8. She was sitting ready for sale for over a year I believe. Nobody wanted it. Price was coming down, every 2-3 months, yet there were no buyers. Metal finish was even, but covered with shallow, surface rust. Forend was loose and wiggly, same with the buttstock. Wood was covered with scars and the finish was spotty. It could not be restored to military configuration, because someone, long time ago cut the barrel in front of the bayonet lug. So...no love from the buyers. The only thing going for this, ugly girl was the excellent bore and bolt head stamped with number 1 (Lee Enfield No4 rifles all have the bolt heads stamped with numbers 0-3 indicating the head space size...0 brand new, 3 shot a lot...and you can change them as your rifle is getting older). I wasn't sure if buying would be a good idea, but I was after a designated iron sights rifle. 10 rounds magazine and ability to top up with the stripper clips is always a plus for me. So I made the offer and brought her home for $200 CAD ($150 US). Took it right away to the gunsmith who checked the head space and said it's excellent. So... over the last couple of months I've spent some time taking it completely apart, removing the old finish, bathing it in the rust removal fluid, refinishing with the high heat BBQ paint, fitting the wood and making it completely weather proof (sanding and staining the wood, soaking it with the pure tung oil, drying it for a couple of weeks, then covering the wood with probably 15 coats of Minwax Antique Oil Finish (sanding it down after each coat, so in the end the finish is in the wood and not on it). I sanded the brass and left it overnight sitting over the vinegar & salt mix to age it nicely. Then spray painted the butt plate with couple of coats of the transparent, protective finish. There is no more wiggling with the wood. It's tight and the barrel is free floated (will experiment with the groups as I was told I may need to put a piece of cork under the barrel to improve the harmonics). So, here she is, ready to live again. Not the prettiest of the girls, but perfectly capable. Factory refurbished in 1945, decommissioned in 1950 I believe. Back to live in 2020. High quality steel everywhere. Slick and fast action. Not too bad for $150 US I guess. I just got the leather sling for it. .303 ammo is available nearly anywhere here BTW. Some of the pictures from the bench made couple of months back. Now Cheers!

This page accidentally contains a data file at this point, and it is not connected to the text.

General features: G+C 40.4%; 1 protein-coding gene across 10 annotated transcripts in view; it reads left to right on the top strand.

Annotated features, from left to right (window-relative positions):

9. We have the old, 21" tv only. Toshiba. It's not that flat. I can hardly see anything on such a small screen, but since we are being treated with hundred of chanells about nothing it's ok.
  10. Love those ex military rifles. Had some, but sold most of them. Usually forced by the circumstances. Life. I still have the minty Mosin Nagant. I invested a lot of love, time and knowledge into the rifle. I would like to believe that now it's the way it was supposed to be. No rough surfaces where it counts. This thing is now as smooth as a well manufactured Mauser. Never malfunctioned on me. Whoever tries this thing...is like...wow! I think I love this boomstick a lot. Made in 1943 when the battle of Stalingrad raged. I want to think that this rifle put down a Nazi or two. I want No4 Mk1 now. Minty preferably.
  11. Yes. It's a modern re-creation of the nearly forgotten style from the 19th century. My favorite Thanks!
  12. Yes. All these homes were built just South East of Warsaw in the forested areas known for its healthy micro climate. Style was nearly forgotten till about 25 years ago when it became popular again with the local home builders. They all had verandas covered in glass, so even during the winter months one could just chill out and enjoy living in the forest. Very elegant architecture IMO. Thanks.
  13. Google "świdermajer". That's my favorite style. Local to the area near Warsaw, Poland. Comes back to the 19th century.
  14. Please accept my condolences Eric. I'm so sorry to hear that. Rest in Peace Bill. You'll be missed.
  15. I can see that happening. As usual, the regular folks going about their own lives paid the highest price.